Starting last Christmas, when many publishers started forgoing their annual Christmas parties as a way to save money, the theme of the big events this year seemed to be frugality. Still, despite the lack of open bars, there were plenty of events that got the media types out mingling and excited, if only for a night (or a day in the case of the conferences we seem to love so much).

So we ask you, FishbowlNY readers, what was the biggest media blowout of the year? Feel free to add your own suggestions to our list. And, just like our poll about magazine and newspaper closures earlier this week, we’ll be taking your answers into consideration next week, when we feature some year-end lists picked by the FishbowlNY editors.


What was the biggest media event of the year?(polls)

Previously: What Titles Were You Sad To Lose In 2009?

What Titles Were You Sad To Lose In 2009?

gourmet.jpgIt hasn’t been the easiest year for print journalism. Crain’s New York Business reported Friday that 367 magazines have been axed in the last 12 months, with 64 going online-only, according to preliminary numbers from online database Mediafinder.com. (In October, Mediafinder said 383 had already closed up shop during the first nine months for the year).

According to The Business Insider, by July over 105 newspapers received similar treatment. Many more have had to scale back or go to an almost entirely digital format to survive.

In early October, Condé Nast took a particularly brutal hit with the shuttering of four titles: Gourmet, Cookie, Modern Bride, and Elegant Bride. And those closures came months after Condé folded Domino and Portfolio earlier in the year.

Still, it could have been worse…The New York Times is still around, despite some pessimistic predictions, right? So we here at FishbowlNY would like to hear from our readers: which closing affected you the most? Feel free to add your own to our list, and remember, we’re sticking to print publications (RIP Jossip.com) that disappeared in 2009, not including any that went online-only. And pass it along to your friends — we’ll be taking your answers into consideration next week, when we feature some year-end lists handpicked by the FishbowlNY editors. What can we say, it’s that time of year.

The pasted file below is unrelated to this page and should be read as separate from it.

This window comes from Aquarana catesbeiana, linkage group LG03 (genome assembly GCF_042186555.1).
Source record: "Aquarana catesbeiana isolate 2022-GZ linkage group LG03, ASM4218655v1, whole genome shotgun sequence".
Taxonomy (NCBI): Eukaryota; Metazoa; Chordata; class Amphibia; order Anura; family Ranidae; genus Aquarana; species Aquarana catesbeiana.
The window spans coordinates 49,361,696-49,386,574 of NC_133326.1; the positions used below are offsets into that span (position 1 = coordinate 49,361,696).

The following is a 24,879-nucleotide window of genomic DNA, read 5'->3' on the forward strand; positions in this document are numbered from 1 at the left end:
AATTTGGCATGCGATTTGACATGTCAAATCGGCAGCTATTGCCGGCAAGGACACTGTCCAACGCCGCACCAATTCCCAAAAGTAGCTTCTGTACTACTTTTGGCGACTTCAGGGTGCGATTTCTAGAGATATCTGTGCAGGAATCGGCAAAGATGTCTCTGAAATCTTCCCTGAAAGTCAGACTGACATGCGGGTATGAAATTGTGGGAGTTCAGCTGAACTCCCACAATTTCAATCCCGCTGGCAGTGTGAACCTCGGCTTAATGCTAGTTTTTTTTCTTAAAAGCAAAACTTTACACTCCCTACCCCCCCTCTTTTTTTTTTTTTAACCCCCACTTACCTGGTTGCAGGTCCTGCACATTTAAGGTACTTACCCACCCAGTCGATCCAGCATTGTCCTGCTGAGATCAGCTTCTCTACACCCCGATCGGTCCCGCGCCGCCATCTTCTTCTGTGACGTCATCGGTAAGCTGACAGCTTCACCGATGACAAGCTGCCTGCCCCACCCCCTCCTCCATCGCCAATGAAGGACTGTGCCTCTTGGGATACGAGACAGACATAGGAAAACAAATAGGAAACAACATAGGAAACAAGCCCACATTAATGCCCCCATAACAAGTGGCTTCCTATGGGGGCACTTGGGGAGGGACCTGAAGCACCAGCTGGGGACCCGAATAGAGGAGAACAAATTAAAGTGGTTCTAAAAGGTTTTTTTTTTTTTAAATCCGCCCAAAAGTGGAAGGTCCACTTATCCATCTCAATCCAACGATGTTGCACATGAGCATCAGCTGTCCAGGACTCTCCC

What print title will you miss the most?(trends)

Read More: 367 magazines shuttered in 2009Crain’s

Previously: Breaking: Condé Shutters Four Magazines: Cookie, Gourmet, Two Bridal Titles, Report: More Than 100 Magazines Shuttered In Last Three Months

Poll: Will You Buy An Augmented Reality Mag?

MK-AZ169_advert_DV_20091028151855.jpgYesterday, we got our hands on Esquire‘s augmented reality issue and fired up our Web cam for a test run.

It took us a few minutes to download and install the software from Esquire‘s Web site, and after it loaded it promptly took over our computer screen. Our cam took a little while to recognize the special augmented reality squares, and we were unsure whether we had to keep holding the magazine in front of the cam during the videos, but the extra content from Robert Downey Jr. and Gillian Jacobs was a nice treat. But, it seemed like Esquire didn’t want us to ever leave their augmented reality; when we were ready to quit, the program froze, forcing us to restart our computer to escape.

instyle cover.jpgAlthough we were curious enough to seek out the issue — hey, it’s our job — we’re wondering how you feel about this special issue. Is it a gimmick or a valuable marketing tool? Will you be picking up the latest issue of Esquire — or the latest InStyle, which is also trying out augmented reality?

And, if you happen to get one of these magazines, we’d love to hear about your experiences with the new technology. Did your computer crash, too? Tell us what you think in the comments below.


Will You Be Picking Up An Augmented Reality Issue This Month?(survey)